By RAPHAEL POCH, BIN—
This past Tuesday, on Israel’s Independence Day, the annual International Youth Bible Contest finals were held in Israel. The victor, Eitan Amos, an 18-year-old Yeshiva high-school student at Or Chaim (Light of Life) in Toronto, Canada, won first place making history by becoming the first Canadian to ever win the contest.
The runners up were Tefilla Berenson, from Rehovot, Israel who came in second place, and Itamar Khalifa, also from Israel who came third.
The finals hosted 16 contestants from all around the world who made it through the final elimination round of 75 participants, each one having gone through numerous rounds of qualification while still in their own countries. Participants hailed from 33 countries, stretching from Australia to Belgium, Turkey to Brazil, and many others in between.
Prime Minister Binyamin Netanyahu was in attendance, as was Education Minister Shai Piron, Knesset Speaker Yuli Edelstein and other dignitaries.
Speaking to the 16 finalists at the beginning of the contest, Piron called on them to make the Bible their “conscience and compass.”
“The Bible is not meant for the bookshelf, but rather should be in your backpacks, when you explore the Land of Israel and walk its length and breadth,” said Piron, who is also an Orthodox rabbi.
“Take it with you to work, and learn the laws of fair trade. Come home with it and learn how important it is to respect your parents, and how terrible a civil war is. Go to the street corners, meet there ‘the other’ who is afraid to walk in the spotlight. Learn from the Bible how to treat a stranger, widow and orphan,” the minister continued.
Piron said that Israel’s Ministry of Education was doing “everything possible to connect the Bible to people’s hearts, to make it a way of life, and to give it a place of honor at the times when the identity of Israeli youth is being shaped and formulated.”
Amos’s high-school was ecstatic about the win and sent out a special newsletter to all of their alumni, many of whom have competed in the competition in previous years, of which I myself am one.
Rabbi Seth Grauer, a spokesman for the Or Chaim school, told Breaking Israel News via email: “We wish a very hearty congratulations to Amos on winning the competition and being the first Canadian student to do so. We also wish a special congratulations as well to Eitan’s classmate, Shlomo Sabovich, who also made it to the final grouping and has brought much honor and pride to our school and community. We look forward to celebrating this historic event with Eitan and Shlomo upon their return to Canada.”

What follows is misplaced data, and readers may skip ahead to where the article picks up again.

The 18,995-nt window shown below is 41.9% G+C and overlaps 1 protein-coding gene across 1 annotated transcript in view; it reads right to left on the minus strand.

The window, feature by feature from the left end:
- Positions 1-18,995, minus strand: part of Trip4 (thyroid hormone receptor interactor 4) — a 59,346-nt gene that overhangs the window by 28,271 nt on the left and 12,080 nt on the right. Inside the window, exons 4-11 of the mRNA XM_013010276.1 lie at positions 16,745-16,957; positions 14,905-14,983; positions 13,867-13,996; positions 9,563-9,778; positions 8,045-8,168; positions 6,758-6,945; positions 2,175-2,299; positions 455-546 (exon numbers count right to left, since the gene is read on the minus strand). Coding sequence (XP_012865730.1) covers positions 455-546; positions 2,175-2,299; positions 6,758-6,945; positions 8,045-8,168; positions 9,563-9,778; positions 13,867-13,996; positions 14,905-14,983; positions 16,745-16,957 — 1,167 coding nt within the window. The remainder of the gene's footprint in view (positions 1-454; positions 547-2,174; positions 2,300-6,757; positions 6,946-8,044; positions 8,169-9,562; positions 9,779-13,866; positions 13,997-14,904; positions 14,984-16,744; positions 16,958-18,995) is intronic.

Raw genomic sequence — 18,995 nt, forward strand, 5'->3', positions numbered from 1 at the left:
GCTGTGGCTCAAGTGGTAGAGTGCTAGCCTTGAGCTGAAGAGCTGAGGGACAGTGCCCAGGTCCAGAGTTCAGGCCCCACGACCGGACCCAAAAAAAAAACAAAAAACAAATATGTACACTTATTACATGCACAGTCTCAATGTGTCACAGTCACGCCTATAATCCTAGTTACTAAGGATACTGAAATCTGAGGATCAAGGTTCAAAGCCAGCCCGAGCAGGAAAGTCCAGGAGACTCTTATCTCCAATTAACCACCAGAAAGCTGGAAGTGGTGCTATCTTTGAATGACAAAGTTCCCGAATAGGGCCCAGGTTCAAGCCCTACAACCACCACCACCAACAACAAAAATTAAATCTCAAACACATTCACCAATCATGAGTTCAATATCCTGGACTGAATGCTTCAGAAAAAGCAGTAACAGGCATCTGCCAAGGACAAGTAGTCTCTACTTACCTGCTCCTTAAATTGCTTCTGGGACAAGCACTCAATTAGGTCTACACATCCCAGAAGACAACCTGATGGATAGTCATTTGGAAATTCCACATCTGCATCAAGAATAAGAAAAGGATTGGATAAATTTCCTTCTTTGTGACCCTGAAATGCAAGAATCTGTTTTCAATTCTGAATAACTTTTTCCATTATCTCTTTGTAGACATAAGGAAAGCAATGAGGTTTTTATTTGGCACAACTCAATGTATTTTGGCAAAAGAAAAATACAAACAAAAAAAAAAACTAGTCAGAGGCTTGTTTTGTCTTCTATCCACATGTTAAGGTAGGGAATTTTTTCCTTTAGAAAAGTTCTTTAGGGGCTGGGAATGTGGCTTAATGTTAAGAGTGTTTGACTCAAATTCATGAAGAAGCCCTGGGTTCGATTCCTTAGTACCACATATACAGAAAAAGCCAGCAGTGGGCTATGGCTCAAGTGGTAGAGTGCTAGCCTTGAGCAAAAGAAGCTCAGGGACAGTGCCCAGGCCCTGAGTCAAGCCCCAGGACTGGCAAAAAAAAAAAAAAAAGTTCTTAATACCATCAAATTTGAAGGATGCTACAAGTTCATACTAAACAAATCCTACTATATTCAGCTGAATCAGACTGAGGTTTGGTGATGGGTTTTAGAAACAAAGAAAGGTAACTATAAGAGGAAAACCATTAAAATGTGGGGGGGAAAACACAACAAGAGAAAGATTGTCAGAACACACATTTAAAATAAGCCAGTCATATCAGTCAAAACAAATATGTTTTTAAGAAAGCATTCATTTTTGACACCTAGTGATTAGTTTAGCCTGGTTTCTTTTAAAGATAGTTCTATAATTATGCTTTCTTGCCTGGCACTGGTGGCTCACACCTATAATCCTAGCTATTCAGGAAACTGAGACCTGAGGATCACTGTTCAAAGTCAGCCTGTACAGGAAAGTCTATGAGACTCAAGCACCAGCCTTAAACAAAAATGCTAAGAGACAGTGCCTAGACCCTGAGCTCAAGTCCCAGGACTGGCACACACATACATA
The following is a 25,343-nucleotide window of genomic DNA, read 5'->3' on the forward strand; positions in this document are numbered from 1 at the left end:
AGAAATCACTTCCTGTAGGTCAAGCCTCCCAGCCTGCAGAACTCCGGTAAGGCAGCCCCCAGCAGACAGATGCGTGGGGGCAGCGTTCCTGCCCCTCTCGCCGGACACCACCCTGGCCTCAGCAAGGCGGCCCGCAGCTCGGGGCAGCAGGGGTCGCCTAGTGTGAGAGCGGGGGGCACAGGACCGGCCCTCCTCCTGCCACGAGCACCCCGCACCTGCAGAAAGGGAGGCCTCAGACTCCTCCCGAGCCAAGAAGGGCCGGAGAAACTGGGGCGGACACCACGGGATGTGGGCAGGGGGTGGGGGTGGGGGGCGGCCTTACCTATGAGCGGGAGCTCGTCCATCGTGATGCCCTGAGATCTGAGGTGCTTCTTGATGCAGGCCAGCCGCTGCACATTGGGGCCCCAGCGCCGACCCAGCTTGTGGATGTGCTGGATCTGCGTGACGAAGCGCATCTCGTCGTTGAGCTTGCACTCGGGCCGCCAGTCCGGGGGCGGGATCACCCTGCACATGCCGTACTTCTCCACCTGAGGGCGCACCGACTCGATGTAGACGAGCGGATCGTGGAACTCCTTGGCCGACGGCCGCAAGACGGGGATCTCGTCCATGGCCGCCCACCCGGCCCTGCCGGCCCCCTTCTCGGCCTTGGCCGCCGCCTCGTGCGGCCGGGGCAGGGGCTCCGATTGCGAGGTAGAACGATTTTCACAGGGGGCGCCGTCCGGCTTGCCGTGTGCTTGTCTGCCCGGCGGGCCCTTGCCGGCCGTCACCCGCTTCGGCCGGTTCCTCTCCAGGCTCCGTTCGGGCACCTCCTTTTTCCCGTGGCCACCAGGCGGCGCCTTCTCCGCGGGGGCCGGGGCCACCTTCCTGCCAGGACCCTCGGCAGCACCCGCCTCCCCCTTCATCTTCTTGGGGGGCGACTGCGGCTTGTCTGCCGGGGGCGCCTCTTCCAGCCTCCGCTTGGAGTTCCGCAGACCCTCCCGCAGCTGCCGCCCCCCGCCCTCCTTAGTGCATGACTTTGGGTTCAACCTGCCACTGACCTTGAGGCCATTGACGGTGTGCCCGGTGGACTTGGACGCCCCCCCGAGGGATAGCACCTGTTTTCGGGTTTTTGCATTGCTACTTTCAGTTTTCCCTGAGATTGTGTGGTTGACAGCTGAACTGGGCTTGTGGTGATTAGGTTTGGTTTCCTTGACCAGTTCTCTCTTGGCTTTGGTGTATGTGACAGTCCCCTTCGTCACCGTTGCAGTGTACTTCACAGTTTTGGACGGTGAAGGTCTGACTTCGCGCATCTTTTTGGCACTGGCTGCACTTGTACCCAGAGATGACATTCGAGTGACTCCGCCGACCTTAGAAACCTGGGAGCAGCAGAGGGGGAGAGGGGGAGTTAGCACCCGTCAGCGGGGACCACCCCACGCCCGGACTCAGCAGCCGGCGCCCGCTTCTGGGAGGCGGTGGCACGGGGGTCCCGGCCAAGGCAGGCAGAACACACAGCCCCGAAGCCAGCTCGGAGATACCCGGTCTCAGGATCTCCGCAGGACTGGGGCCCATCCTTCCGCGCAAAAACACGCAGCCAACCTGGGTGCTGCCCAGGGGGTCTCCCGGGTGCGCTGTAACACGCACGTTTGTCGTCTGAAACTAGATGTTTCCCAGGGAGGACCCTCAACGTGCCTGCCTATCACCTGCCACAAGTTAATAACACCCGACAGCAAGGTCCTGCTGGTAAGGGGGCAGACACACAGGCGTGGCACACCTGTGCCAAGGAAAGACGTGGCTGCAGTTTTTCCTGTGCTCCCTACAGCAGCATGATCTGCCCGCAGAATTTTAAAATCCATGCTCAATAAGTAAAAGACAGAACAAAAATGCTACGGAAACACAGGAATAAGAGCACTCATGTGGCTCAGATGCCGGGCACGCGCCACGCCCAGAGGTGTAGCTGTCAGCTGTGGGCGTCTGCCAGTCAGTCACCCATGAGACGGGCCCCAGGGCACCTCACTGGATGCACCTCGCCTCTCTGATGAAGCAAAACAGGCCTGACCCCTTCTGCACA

This year was the second year in a row in which a non-Israeli won the contest. Last year Yishai Eisenberg from Passaic, New Jersey, shared the prize with Israeli Elior Babian. This was the first time in 20 years that there had been a non-Israeli winner.
Netanyahu, who asked a number of the questions to the contestants, stated: “The Bible is not just the foundation of our existence, it also the foundry that ignites the flame of Zionism in everything that we do in the State of Israel. It is the compass and map that help us navigate our way in a changing and unchanging reality, the foundation of our existence.”
After awarding the prizes to the winners Netanyahu said, “Foresight and being prepared for the future are the most important things. Without them, we are like leaves blowing in the wind, unable to influence our national existence.”
“The return to Zion, the ingathering of the exiles, the revival of the Hebrew language, our steadfastness against our enemies, the creation of a successful society, and the building of the country in the hope for peace, and the hope to strengthen our future above all else, all of this was built on Israel’s connection to the Bible,” the prime minister added.
After completing the competition Amos and his classmate Shlomo stayed in Israel for a few days to enjoy their trip before returning home to finish their studies and graduate. Both are planning to be back in Israel this coming fall for a year of study before going to university.